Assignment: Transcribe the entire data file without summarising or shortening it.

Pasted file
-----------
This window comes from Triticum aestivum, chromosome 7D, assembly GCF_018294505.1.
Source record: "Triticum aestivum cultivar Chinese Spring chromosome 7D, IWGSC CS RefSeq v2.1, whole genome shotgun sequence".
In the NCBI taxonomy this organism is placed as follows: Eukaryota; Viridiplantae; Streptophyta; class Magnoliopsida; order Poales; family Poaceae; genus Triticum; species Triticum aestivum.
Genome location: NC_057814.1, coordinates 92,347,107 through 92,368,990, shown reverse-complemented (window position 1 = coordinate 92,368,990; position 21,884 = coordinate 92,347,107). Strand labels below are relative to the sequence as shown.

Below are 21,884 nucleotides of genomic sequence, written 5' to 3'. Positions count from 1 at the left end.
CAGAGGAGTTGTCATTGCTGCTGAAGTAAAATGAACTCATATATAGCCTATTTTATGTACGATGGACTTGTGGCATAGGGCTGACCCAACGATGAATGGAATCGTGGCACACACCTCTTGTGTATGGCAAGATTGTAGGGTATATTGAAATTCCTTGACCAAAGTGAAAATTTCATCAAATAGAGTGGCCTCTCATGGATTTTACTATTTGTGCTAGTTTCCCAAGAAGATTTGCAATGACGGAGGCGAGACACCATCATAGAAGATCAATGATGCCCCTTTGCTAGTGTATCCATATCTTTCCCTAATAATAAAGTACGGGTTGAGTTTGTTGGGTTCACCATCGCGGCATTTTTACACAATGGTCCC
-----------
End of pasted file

This window comes from Triticum aestivum, chromosome 7D, assembly GCF_018294505.1.
Source record: "Triticum aestivum cultivar Chinese Spring chromosome 7D, IWGSC CS RefSeq v2.1, whole genome shotgun sequence".
In the NCBI taxonomy this organism is placed as follows: Eukaryota; Viridiplantae; Streptophyta; class Magnoliopsida; order Poales; family Poaceae; genus Triticum; species Triticum aestivum.
Genome location: NC_057814.1, coordinates 92,347,107 through 92,368,990, shown reverse-complemented (window position 1 = coordinate 92,368,990; position 21,884 = coordinate 92,347,107). Strand labels below are relative to the sequence as shown.

Below are 21,884 nucleotides of genomic sequence, written 5' to 3'. Positions count from 1 at the left end.
CAGAGGAGTTGTCATTGCTGCTGAAGTAAAATGAACTCATATATAGCCTATTTTATGTACGATGGACTTGTGGCATAGGGCTGACCCAACGATGAATGGAATCGTGGCACACACCTCTTGTGTATGGCAAGATTGTAGGGTATATTGAAATTCCTTGACCAAAGTGAAAATTTCATCAAATAGAGTGGCCTCTCATGGATTTTACTATTTGTGCTAGTTTCCCAAGAAGATTTGCAATGACGGAGGCGAGACACCATCATAGAAGATCAATGATGCCCCTTTGCTAGTGTATCCATATCTTTCCCTAATAATAAAGTACGGGTTGAGTTTGTTGGGTTCACCATCGCGGCATTTTTACACAATGGTCCC